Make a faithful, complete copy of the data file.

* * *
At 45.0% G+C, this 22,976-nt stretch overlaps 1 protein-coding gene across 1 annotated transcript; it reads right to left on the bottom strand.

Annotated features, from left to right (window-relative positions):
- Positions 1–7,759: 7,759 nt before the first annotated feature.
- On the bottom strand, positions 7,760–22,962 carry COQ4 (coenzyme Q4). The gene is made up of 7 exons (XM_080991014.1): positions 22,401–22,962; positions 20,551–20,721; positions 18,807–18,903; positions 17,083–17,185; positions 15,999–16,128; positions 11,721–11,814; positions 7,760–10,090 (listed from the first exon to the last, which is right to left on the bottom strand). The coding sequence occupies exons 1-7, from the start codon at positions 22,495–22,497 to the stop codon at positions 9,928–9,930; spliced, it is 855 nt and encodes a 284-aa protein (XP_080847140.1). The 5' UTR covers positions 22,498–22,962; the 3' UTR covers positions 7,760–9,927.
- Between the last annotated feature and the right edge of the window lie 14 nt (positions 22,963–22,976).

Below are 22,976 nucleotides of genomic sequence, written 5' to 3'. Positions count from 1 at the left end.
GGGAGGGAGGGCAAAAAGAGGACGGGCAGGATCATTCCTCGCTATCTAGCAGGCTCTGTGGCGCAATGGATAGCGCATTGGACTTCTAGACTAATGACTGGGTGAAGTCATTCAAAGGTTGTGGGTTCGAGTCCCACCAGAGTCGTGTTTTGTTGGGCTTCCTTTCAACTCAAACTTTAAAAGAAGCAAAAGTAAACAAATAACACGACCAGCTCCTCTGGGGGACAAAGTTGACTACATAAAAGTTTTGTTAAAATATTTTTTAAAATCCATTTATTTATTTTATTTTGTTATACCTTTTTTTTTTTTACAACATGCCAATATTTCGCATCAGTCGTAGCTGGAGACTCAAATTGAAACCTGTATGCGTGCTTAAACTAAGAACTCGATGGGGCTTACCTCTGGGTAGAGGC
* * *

At 45.0% G+C, this 22,976-nt stretch overlaps 1 protein-coding gene across 1 annotated transcript; it reads right to left on the bottom strand.

Annotated features, from left to right (window-relative positions):
- Positions 1–7,759: 7,759 nt before the first annotated feature.
- On the bottom strand, positions 7,760–22,962 carry COQ4 (coenzyme Q4). The gene is made up of 7 exons (XM_080991014.1): positions 22,401–22,962; positions 20,551–20,721; positions 18,807–18,903; positions 17,083–17,185; positions 15,999–16,128; positions 11,721–11,814; positions 7,760–10,090 (listed from the first exon to the last, which is right to left on the bottom strand). The coding sequence occupies exons 1-7, from the start codon at positions 22,495–22,497 to the stop codon at positions 9,928–9,930; spliced, it is 855 nt and encodes a 284-aa protein (XP_080847140.1). The 5' UTR covers positions 22,498–22,962; the 3' UTR covers positions 7,760–9,927.
- Between the last annotated feature and the right edge of the window lie 14 nt (positions 22,963–22,976).

Below are 22,976 nucleotides of genomic sequence, written 5' to 3'. Positions count from 1 at the left end.
GGGAGGGAGGGCAAAAAGAGGACGGGCAGGATCATTCCTCGCTATCTAGCAGGCTCTGTGGCGCAATGGATAGCGCATTGGACTTCTAGACTAATGACTGGGTGAAGTCATTCAAAGGTTGTGGGTTCGAGTCCCACCAGAGTCGTGTTTTGTTGGGCTTCCTTTCAACTCAAACTTTAAAAGAAGCAAAAGTAAACAAATAACACGACCAGCTCCTCTGGGGGACAAAGTTGACTACATAAAAGTTTTGTTAAAATATTTTTTAAAATCCATTTATTTATTTTATTTTGTTATACCTTTTTTTTTTTTACAACATGCCAATATTTCGCATCAGTCGTAGCTGGAGACTCAAATTGAAACCTGTATGCGTGCTTAAACTAAGAACTCGATGGGGCTTACCTCTGGGTAGAGGC